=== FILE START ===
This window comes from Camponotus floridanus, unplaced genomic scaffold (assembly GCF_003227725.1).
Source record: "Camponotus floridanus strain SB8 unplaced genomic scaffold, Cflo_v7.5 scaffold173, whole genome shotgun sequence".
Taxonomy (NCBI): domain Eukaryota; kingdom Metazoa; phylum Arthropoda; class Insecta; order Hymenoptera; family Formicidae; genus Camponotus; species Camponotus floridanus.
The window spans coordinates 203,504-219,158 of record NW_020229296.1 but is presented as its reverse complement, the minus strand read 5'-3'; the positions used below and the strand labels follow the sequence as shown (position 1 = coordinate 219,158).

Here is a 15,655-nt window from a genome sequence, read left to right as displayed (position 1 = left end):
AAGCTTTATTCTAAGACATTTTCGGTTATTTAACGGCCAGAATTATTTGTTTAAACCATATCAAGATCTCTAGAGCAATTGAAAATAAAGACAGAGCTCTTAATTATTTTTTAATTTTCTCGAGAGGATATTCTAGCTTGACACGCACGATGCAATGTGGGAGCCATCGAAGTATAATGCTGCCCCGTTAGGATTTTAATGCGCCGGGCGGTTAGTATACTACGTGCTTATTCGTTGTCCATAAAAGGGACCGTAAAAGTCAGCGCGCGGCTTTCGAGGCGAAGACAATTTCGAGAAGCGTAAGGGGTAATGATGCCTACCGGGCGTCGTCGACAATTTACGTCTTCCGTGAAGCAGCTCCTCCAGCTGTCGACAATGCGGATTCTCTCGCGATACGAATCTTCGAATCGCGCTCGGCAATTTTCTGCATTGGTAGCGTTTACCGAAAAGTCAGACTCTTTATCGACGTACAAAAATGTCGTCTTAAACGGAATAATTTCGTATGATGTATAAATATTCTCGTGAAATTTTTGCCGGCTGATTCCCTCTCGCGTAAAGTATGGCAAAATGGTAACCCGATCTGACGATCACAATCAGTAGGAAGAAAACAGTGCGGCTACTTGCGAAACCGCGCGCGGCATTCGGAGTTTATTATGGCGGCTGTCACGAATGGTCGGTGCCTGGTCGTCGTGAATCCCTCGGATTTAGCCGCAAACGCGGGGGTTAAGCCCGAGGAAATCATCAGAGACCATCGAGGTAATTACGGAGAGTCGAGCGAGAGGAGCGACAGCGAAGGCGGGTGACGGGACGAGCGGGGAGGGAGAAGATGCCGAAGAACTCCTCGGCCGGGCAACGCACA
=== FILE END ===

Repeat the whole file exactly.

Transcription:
This window comes from Camponotus floridanus, unplaced genomic scaffold (assembly GCF_003227725.1).
Source record: "Camponotus floridanus strain SB8 unplaced genomic scaffold, Cflo_v7.5 scaffold173, whole genome shotgun sequence".
Taxonomy (NCBI): domain Eukaryota; kingdom Metazoa; phylum Arthropoda; class Insecta; order Hymenoptera; family Formicidae; genus Camponotus; species Camponotus floridanus.
The window spans coordinates 203,504-219,158 of record NW_020229296.1 but is presented as its reverse complement, the minus strand read 5'-3'; the positions used below and the strand labels follow the sequence as shown (position 1 = coordinate 219,158).

Here is a 15,655-nt window from a genome sequence, read left to right as displayed (position 1 = left end):
AAGCTTTATTCTAAGACATTTTCGGTTATTTAACGGCCAGAATTATTTGTTTAAACCATATCAAGATCTCTAGAGCAATTGAAAATAAAGACAGAGCTCTTAATTATTTTTTAATTTTCTCGAGAGGATATTCTAGCTTGACACGCACGATGCAATGTGGGAGCCATCGAAGTATAATGCTGCCCCGTTAGGATTTTAATGCGCCGGGCGGTTAGTATACTACGTGCTTATTCGTTGTCCATAAAAGGGACCGTAAAAGTCAGCGCGCGGCTTTCGAGGCGAAGACAATTTCGAGAAGCGTAAGGGGTAATGATGCCTACCGGGCGTCGTCGACAATTTACGTCTTCCGTGAAGCAGCTCCTCCAGCTGTCGACAATGCGGATTCTCTCGCGATACGAATCTTCGAATCGCGCTCGGCAATTTTCTGCATTGGTAGCGTTTACCGAAAAGTCAGACTCTTTATCGACGTACAAAAATGTCGTCTTAAACGGAATAATTTCGTATGATGTATAAATATTCTCGTGAAATTTTTGCCGGCTGATTCCCTCTCGCGTAAAGTATGGCAAAATGGTAACCCGATCTGACGATCACAATCAGTAGGAAGAAAACAGTGCGGCTACTTGCGAAACCGCGCGCGGCATTCGGAGTTTATTATGGCGGCTGTCACGAATGGTCGGTGCCTGGTCGTCGTGAATCCCTCGGATTTAGCCGCAAACGCGGGGGTTAAGCCCGAGGAAATCATCAGAGACCATCGAGGTAATTACGGAGAGTCGAGCGAGAGGAGCGACAGCGAAGGCGGGTGACGGGACGAGCGGGGAGGGAGAAGATGCCGAAGAACTCCTCGGCCGGGCAACGCACA